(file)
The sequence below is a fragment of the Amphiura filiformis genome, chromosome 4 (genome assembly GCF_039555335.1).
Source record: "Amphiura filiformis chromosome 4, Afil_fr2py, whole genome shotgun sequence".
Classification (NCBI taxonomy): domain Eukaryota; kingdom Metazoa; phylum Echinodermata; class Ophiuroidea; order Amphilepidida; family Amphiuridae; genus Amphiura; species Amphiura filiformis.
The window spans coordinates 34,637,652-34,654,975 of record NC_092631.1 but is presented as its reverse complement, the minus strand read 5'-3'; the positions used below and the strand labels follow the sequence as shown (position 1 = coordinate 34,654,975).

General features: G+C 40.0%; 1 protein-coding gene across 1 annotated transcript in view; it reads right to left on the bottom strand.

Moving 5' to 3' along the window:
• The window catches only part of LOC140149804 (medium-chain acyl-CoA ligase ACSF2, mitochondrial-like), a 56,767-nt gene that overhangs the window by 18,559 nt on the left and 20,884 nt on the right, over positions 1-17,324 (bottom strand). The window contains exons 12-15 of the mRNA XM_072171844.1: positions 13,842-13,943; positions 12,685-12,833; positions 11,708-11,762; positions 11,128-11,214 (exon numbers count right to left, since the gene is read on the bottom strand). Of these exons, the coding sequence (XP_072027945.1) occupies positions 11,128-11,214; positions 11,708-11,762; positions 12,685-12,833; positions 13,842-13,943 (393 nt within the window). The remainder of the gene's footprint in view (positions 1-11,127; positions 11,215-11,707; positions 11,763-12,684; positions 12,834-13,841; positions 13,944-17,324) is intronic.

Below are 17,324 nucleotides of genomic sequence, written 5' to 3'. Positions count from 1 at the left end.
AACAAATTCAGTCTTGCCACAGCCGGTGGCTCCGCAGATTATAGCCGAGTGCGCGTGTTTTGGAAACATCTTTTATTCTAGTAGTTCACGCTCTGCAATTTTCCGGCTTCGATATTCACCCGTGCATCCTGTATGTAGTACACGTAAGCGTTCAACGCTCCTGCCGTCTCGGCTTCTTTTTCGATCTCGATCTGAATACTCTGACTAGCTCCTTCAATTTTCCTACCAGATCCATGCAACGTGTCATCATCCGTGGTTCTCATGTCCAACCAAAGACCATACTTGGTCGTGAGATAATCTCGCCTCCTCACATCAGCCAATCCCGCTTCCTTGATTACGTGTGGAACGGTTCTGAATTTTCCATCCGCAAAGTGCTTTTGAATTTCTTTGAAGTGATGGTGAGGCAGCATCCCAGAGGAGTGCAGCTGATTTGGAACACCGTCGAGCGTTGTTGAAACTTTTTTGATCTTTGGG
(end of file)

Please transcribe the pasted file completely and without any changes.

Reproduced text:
The sequence below is a fragment of the Amphiura filiformis genome, chromosome 4 (genome assembly GCF_039555335.1).
Source record: "Amphiura filiformis chromosome 4, Afil_fr2py, whole genome shotgun sequence".
Classification (NCBI taxonomy): domain Eukaryota; kingdom Metazoa; phylum Echinodermata; class Ophiuroidea; order Amphilepidida; family Amphiuridae; genus Amphiura; species Amphiura filiformis.
The window spans coordinates 34,637,652-34,654,975 of record NC_092631.1 but is presented as its reverse complement, the minus strand read 5'-3'; the positions used below and the strand labels follow the sequence as shown (position 1 = coordinate 34,654,975).

General features: G+C 40.0%; 1 protein-coding gene across 1 annotated transcript in view; it reads right to left on the bottom strand.

Moving 5' to 3' along the window:
• The window catches only part of LOC140149804 (medium-chain acyl-CoA ligase ACSF2, mitochondrial-like), a 56,767-nt gene that overhangs the window by 18,559 nt on the left and 20,884 nt on the right, over positions 1-17,324 (bottom strand). The window contains exons 12-15 of the mRNA XM_072171844.1: positions 13,842-13,943; positions 12,685-12,833; positions 11,708-11,762; positions 11,128-11,214 (exon numbers count right to left, since the gene is read on the bottom strand). Of these exons, the coding sequence (XP_072027945.1) occupies positions 11,128-11,214; positions 11,708-11,762; positions 12,685-12,833; positions 13,842-13,943 (393 nt within the window). The remainder of the gene's footprint in view (positions 1-11,127; positions 11,215-11,707; positions 11,763-12,684; positions 12,834-13,841; positions 13,944-17,324) is intronic.

Below are 17,324 nucleotides of genomic sequence, written 5' to 3'. Positions count from 1 at the left end.
AACAAATTCAGTCTTGCCACAGCCGGTGGCTCCGCAGATTATAGCCGAGTGCGCGTGTTTTGGAAACATCTTTTATTCTAGTAGTTCACGCTCTGCAATTTTCCGGCTTCGATATTCACCCGTGCATCCTGTATGTAGTACACGTAAGCGTTCAACGCTCCTGCCGTCTCGGCTTCTTTTTCGATCTCGATCTGAATACTCTGACTAGCTCCTTCAATTTTCCTACCAGATCCATGCAACGTGTCATCATCCGTGGTTCTCATGTCCAACCAAAGACCATACTTGGTCGTGAGATAATCTCGCCTCCTCACATCAGCCAATCCCGCTTCCTTGATTACGTGTGGAACGGTTCTGAATTTTCCATCCGCAAAGTGCTTTTGAATTTCTTTGAAGTGATGGTGAGGCAGCATCCCAGAGGAGTGCAGCTGATTTGGAACACCGTCGAGCGTTGTTGAAACTTTTTTGATCTTTGGG